• G Ridding, Head Master, Winchester College, 1870, 1871, 1872
  • Daniel Harper, Head Master, Sherborne School, 1874, 1875, 1876, 1877, 1878
  • G C Bell, Master, Marlborough College, 1879, 1881, 1882, 1883, 1885, 1886, 1887
  • T W Jex-Blake, Head Master, Rugby School, 1880
  • E C Wickham, Head Master, Wellington College, 1884, 1888
  • E Warre, Head Master, Eton College, 1889, 1893
  • W A Fearon, Head Master, Winchester College, 1891, 1895
  • E Lyttelton, Headmaster, Haileybury, 1898, 1902, 1904
  • H W Moss, Headmaster, Shrewsbury School, 1900
  • J Gow, Head Master, Westminster School, 1906, 1907, 1908, 1911
  • R Cary Gilson, Chief Master, King Edward's School, Birmingham, 1909, 1910
  • F Fletcher, Head Master, Charterhouse, 1913
  • C Lowry, Headmaster, Tonbridge School, 1916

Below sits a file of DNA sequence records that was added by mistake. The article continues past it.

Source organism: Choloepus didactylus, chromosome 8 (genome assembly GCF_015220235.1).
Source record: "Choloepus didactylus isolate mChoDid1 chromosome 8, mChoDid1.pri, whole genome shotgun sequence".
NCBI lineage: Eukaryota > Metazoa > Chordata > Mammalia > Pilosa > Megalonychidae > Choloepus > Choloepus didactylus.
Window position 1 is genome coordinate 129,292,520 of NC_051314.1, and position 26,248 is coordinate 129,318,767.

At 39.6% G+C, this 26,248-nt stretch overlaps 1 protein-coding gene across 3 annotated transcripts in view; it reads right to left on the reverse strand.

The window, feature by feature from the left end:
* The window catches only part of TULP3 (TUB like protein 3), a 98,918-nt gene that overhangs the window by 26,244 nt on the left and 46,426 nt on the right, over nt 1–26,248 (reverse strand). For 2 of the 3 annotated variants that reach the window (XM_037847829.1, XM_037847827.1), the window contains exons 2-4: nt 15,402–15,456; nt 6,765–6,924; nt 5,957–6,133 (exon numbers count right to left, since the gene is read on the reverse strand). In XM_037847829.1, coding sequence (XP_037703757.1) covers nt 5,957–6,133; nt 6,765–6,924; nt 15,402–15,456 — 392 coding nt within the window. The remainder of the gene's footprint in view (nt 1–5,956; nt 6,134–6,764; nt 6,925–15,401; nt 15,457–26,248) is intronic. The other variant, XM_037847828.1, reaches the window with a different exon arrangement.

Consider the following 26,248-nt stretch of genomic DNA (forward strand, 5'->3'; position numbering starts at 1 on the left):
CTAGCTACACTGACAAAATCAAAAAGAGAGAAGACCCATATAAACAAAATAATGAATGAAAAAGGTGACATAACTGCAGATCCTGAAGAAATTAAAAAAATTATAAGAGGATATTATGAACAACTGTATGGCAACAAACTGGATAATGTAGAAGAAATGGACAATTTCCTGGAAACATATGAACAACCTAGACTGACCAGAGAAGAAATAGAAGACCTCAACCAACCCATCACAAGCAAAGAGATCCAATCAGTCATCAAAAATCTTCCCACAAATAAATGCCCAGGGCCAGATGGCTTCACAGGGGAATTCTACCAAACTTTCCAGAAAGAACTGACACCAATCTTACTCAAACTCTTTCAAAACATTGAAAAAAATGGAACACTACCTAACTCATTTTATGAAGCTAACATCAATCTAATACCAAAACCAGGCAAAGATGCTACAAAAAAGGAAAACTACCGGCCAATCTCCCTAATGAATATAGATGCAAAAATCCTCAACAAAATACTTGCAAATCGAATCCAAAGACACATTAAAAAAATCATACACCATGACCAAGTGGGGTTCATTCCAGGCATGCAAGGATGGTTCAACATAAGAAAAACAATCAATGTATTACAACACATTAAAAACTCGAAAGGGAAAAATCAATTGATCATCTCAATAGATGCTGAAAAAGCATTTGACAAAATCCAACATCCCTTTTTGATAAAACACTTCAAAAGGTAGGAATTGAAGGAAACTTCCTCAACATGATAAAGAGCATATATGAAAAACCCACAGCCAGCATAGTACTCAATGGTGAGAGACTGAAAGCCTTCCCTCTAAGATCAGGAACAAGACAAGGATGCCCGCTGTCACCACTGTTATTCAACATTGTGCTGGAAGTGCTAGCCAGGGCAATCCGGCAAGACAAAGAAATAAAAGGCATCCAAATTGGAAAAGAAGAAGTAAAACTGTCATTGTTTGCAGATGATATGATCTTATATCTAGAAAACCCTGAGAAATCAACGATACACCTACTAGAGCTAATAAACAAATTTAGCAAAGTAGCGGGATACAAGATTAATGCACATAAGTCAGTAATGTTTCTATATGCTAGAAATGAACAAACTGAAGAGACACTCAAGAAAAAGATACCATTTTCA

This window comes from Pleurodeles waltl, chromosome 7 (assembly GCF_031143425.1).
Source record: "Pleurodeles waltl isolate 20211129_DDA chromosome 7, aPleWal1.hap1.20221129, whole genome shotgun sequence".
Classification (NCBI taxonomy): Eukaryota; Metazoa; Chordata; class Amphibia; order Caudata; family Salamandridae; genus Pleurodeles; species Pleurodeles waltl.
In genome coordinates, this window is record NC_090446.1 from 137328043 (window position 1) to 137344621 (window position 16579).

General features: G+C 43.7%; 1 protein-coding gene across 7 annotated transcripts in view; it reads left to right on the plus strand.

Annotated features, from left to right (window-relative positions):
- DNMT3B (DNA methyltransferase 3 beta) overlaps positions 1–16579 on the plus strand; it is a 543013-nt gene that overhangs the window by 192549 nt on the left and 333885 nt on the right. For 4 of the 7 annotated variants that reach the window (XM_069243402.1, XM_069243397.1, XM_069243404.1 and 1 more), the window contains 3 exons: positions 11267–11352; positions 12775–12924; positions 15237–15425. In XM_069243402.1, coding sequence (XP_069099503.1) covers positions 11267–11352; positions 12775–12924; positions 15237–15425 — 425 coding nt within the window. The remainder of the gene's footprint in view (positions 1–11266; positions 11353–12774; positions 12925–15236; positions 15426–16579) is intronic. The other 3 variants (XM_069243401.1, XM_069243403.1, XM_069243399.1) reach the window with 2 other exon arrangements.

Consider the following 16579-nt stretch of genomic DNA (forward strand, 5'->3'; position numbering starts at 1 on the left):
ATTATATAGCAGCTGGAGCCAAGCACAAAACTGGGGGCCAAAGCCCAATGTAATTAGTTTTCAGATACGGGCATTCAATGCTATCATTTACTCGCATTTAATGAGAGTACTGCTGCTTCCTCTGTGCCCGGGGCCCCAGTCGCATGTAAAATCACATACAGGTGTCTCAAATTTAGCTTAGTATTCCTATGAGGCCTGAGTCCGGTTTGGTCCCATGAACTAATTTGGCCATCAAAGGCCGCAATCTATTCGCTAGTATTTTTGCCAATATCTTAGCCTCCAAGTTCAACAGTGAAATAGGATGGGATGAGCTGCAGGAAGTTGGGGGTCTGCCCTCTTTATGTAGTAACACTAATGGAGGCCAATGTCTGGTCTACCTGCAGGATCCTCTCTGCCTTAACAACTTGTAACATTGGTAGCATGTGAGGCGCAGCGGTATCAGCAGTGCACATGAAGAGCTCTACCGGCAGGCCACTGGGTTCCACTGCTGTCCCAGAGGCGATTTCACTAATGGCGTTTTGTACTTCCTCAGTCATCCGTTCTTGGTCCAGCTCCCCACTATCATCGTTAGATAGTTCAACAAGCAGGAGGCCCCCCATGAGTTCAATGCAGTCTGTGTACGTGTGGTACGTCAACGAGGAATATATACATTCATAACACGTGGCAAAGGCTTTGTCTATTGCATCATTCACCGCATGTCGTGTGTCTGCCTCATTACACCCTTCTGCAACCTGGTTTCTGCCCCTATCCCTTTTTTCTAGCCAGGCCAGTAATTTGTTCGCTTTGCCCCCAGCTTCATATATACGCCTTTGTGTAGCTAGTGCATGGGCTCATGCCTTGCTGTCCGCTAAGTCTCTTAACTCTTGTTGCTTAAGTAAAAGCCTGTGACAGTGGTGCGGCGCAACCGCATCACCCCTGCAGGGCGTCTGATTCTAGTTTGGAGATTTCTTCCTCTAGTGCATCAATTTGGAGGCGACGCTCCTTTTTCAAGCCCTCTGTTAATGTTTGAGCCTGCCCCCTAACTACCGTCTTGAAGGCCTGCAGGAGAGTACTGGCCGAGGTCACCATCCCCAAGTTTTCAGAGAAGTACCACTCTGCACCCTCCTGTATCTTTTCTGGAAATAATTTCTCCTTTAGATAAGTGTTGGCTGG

Chairmen of the Headmasters' and Headmistresses' Conference (HMC) by Institution[37]

InstitutionYear of First ChairmanshipTotal Years as Chair
Winchester College187315
Eton College187914
Charterhouse188612
Rugby School187611
Shrewsbury School189811
King Edward's School, Birmingham18727
Wellington College18815
Haileybury18975
The Manchester Grammar School19535
Sherborne School18704
Westminster School19124
Dulwich College18743
Marlborough College18773
University College School18823
Merchant Taylors' School18923
Magdalen College School19073
St. Paul's School, London19693
Uppingham School18692
Harrow School18782
Tonbridge School19022
Malvern College19062
Monkton Combe School19632
Ampleforth College19752
Highgate School18711
Clifton College18751
Bradfield College19001
Christ's Hospital19041
The Leys School19091
Reading Blue Coat School19131
Bristol Grammar School19701
King's College School, Wimbledon19721